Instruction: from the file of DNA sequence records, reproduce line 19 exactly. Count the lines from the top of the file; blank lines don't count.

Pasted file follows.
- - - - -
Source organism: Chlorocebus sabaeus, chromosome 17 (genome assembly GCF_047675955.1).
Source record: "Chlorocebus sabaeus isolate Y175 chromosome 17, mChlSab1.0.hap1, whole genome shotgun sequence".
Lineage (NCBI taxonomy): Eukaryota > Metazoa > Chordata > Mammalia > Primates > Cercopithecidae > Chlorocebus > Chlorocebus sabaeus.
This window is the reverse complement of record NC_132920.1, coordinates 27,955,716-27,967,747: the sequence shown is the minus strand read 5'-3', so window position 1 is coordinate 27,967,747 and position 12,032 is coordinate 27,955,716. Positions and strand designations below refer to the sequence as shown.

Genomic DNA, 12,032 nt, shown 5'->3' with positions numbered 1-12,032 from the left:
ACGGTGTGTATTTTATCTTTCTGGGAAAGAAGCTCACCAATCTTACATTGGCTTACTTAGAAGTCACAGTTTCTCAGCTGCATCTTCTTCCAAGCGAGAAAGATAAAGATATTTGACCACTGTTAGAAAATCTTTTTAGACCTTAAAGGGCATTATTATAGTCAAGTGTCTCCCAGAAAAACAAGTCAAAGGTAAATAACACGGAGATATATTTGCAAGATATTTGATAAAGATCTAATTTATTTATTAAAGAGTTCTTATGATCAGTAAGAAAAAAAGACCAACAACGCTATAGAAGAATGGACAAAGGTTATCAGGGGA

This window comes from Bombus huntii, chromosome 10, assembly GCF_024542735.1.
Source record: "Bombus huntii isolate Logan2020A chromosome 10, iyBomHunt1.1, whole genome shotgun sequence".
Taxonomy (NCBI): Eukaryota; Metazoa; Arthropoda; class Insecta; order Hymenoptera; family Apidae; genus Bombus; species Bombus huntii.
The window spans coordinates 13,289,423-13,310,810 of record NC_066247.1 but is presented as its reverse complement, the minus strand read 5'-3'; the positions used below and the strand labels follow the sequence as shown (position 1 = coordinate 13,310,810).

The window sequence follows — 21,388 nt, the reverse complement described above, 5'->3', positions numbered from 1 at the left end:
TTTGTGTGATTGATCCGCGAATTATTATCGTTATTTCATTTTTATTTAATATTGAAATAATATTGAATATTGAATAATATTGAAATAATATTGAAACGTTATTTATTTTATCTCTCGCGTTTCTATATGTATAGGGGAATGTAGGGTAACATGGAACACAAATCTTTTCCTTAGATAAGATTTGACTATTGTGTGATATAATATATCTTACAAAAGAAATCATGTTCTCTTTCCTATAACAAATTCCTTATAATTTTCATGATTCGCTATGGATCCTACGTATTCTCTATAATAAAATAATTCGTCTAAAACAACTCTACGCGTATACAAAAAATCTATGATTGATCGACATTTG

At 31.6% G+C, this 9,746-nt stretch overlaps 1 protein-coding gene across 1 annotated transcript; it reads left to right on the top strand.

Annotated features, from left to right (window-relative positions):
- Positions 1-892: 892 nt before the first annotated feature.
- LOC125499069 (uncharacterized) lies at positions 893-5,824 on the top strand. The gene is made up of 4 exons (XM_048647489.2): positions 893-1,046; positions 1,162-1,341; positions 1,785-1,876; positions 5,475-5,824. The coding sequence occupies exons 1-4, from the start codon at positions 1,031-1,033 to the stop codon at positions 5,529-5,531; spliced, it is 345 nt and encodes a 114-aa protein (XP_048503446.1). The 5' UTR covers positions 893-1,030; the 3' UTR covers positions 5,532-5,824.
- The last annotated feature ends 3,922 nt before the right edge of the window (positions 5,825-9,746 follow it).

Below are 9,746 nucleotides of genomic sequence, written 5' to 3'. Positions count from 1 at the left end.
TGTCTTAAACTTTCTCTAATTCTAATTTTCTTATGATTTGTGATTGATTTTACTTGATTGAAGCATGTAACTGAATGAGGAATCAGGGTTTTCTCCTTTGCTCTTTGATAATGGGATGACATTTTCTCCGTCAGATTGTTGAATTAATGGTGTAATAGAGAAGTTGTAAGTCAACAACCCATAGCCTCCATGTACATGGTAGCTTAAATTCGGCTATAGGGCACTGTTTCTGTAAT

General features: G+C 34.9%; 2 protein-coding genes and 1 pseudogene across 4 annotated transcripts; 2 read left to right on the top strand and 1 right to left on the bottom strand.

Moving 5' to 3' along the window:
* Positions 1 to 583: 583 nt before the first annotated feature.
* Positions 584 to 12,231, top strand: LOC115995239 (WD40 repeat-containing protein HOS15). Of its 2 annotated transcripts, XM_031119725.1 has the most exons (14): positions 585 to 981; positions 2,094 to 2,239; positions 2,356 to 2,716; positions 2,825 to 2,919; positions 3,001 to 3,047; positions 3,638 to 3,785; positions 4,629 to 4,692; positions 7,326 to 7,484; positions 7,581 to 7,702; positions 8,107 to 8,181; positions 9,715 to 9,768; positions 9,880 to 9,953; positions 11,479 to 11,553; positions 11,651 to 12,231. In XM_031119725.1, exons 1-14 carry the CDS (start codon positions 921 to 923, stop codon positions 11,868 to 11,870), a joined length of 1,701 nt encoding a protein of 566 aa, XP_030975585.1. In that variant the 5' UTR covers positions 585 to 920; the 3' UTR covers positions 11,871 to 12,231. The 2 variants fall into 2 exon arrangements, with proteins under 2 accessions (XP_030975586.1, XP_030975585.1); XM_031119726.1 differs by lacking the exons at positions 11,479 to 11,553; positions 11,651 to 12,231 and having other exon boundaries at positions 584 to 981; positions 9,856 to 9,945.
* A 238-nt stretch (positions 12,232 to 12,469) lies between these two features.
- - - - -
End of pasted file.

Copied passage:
TGTCTTAAACTTTCTCTAATTCTAATTTTCTTATGATTTGTGATTGATTTTACTTGATTGAAGCATGTAACTGAATGAGGAATCAGGGTTTTCTCCTTTGCTCTTTGATAATGGGATGACATTTTCTCCGTCAGATTGTTGAATTAATGGTGTAATAGAGAAGTTGTAAGTCAACAACCCATAGCCTCCATGTACATGGTAGCTTAAATTCGGCTATAGGGCACTGTTTCTGTAAT